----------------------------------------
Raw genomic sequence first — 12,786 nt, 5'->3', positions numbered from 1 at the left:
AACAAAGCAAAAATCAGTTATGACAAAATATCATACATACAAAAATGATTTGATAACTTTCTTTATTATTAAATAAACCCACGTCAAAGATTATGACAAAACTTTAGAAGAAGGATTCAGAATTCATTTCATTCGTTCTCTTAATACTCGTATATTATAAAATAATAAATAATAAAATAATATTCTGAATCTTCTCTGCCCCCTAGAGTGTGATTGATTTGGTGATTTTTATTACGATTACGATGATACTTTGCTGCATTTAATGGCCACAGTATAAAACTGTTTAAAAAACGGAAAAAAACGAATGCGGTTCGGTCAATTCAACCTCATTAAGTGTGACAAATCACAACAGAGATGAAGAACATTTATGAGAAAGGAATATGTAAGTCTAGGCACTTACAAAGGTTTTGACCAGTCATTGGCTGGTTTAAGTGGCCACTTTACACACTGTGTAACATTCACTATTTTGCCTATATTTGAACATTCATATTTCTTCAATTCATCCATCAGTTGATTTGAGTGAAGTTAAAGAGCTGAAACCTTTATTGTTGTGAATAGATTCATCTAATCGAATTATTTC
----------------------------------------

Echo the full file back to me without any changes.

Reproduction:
Raw genomic sequence first — 12,786 nt, 5'->3', positions numbered from 1 at the left:
AACAAAGCAAAAATCAGTTATGACAAAATATCATACATACAAAAATGATTTGATAACTTTCTTTATTATTAAATAAACCCACGTCAAAGATTATGACAAAACTTTAGAAGAAGGATTCAGAATTCATTTCATTCGTTCTCTTAATACTCGTATATTATAAAATAATAAATAATAAAATAATATTCTGAATCTTCTCTGCCCCCTAGAGTGTGATTGATTTGGTGATTTTTATTACGATTACGATGATACTTTGCTGCATTTAATGGCCACAGTATAAAACTGTTTAAAAAACGGAAAAAAACGAATGCGGTTCGGTCAATTCAACCTCATTAAGTGTGACAAATCACAACAGAGATGAAGAACATTTATGAGAAAGGAATATGTAAGTCTAGGCACTTACAAAGGTTTTGACCAGTCATTGGCTGGTTTAAGTGGCCACTTTACACACTGTGTAACATTCACTATTTTGCCTATATTTGAACATTCATATTTCTTCAATTCATCCATCAGTTGATTTGAGTGAAGTTAAAGAGCTGAAACCTTTATTGTTGTGAATAGATTCATCTAATCGAATTATTTC